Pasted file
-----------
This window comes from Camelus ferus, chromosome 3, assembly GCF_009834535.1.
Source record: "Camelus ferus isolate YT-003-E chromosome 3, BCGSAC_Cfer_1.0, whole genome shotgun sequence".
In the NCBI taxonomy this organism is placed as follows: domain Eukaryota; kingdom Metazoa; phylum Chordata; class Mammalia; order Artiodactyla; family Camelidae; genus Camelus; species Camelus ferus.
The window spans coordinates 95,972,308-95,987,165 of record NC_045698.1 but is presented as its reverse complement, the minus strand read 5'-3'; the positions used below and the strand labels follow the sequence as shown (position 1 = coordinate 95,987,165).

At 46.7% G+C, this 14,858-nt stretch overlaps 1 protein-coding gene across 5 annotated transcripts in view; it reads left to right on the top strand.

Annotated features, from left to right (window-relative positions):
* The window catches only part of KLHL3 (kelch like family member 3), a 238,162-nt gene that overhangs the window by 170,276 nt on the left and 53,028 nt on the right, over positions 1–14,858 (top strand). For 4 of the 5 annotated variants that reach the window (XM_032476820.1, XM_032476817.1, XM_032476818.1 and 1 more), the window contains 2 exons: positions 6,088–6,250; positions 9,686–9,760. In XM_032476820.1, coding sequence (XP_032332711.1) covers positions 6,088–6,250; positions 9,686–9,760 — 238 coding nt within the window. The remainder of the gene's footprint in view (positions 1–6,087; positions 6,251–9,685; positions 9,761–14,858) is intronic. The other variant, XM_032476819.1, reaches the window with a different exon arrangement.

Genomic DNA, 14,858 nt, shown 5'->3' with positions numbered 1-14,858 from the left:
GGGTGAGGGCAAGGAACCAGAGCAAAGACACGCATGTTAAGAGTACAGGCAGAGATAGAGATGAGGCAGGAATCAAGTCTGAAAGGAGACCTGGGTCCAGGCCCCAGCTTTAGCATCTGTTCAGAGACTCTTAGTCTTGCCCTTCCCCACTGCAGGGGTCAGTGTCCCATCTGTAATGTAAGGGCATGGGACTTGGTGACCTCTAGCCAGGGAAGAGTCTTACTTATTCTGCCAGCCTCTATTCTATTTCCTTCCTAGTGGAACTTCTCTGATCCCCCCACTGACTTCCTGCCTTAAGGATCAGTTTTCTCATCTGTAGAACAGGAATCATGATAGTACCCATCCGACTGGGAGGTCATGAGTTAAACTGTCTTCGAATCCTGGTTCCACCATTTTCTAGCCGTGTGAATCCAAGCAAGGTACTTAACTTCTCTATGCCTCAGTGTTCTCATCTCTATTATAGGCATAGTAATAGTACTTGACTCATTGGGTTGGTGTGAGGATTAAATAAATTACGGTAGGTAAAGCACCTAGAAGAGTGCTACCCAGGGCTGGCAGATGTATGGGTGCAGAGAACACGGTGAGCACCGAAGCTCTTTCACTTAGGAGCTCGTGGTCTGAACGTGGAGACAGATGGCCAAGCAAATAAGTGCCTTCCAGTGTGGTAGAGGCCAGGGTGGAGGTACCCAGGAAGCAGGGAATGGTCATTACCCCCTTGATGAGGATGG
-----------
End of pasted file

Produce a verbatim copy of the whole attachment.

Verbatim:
This window comes from Camelus ferus, chromosome 3, assembly GCF_009834535.1.
Source record: "Camelus ferus isolate YT-003-E chromosome 3, BCGSAC_Cfer_1.0, whole genome shotgun sequence".
In the NCBI taxonomy this organism is placed as follows: domain Eukaryota; kingdom Metazoa; phylum Chordata; class Mammalia; order Artiodactyla; family Camelidae; genus Camelus; species Camelus ferus.
The window spans coordinates 95,972,308-95,987,165 of record NC_045698.1 but is presented as its reverse complement, the minus strand read 5'-3'; the positions used below and the strand labels follow the sequence as shown (position 1 = coordinate 95,987,165).

At 46.7% G+C, this 14,858-nt stretch overlaps 1 protein-coding gene across 5 annotated transcripts in view; it reads left to right on the top strand.

Annotated features, from left to right (window-relative positions):
* The window catches only part of KLHL3 (kelch like family member 3), a 238,162-nt gene that overhangs the window by 170,276 nt on the left and 53,028 nt on the right, over positions 1–14,858 (top strand). For 4 of the 5 annotated variants that reach the window (XM_032476820.1, XM_032476817.1, XM_032476818.1 and 1 more), the window contains 2 exons: positions 6,088–6,250; positions 9,686–9,760. In XM_032476820.1, coding sequence (XP_032332711.1) covers positions 6,088–6,250; positions 9,686–9,760 — 238 coding nt within the window. The remainder of the gene's footprint in view (positions 1–6,087; positions 6,251–9,685; positions 9,761–14,858) is intronic. The other variant, XM_032476819.1, reaches the window with a different exon arrangement.

Genomic DNA, 14,858 nt, shown 5'->3' with positions numbered 1-14,858 from the left:
GGGTGAGGGCAAGGAACCAGAGCAAAGACACGCATGTTAAGAGTACAGGCAGAGATAGAGATGAGGCAGGAATCAAGTCTGAAAGGAGACCTGGGTCCAGGCCCCAGCTTTAGCATCTGTTCAGAGACTCTTAGTCTTGCCCTTCCCCACTGCAGGGGTCAGTGTCCCATCTGTAATGTAAGGGCATGGGACTTGGTGACCTCTAGCCAGGGAAGAGTCTTACTTATTCTGCCAGCCTCTATTCTATTTCCTTCCTAGTGGAACTTCTCTGATCCCCCCACTGACTTCCTGCCTTAAGGATCAGTTTTCTCATCTGTAGAACAGGAATCATGATAGTACCCATCCGACTGGGAGGTCATGAGTTAAACTGTCTTCGAATCCTGGTTCCACCATTTTCTAGCCGTGTGAATCCAAGCAAGGTACTTAACTTCTCTATGCCTCAGTGTTCTCATCTCTATTATAGGCATAGTAATAGTACTTGACTCATTGGGTTGGTGTGAGGATTAAATAAATTACGGTAGGTAAAGCACCTAGAAGAGTGCTACCCAGGGCTGGCAGATGTATGGGTGCAGAGAACACGGTGAGCACCGAAGCTCTTTCACTTAGGAGCTCGTGGTCTGAACGTGGAGACAGATGGCCAAGCAAATAAGTGCCTTCCAGTGTGGTAGAGGCCAGGGTGGAGGTACCCAGGAAGCAGGGAATGGTCATTACCCCCTTGATGAGGATGG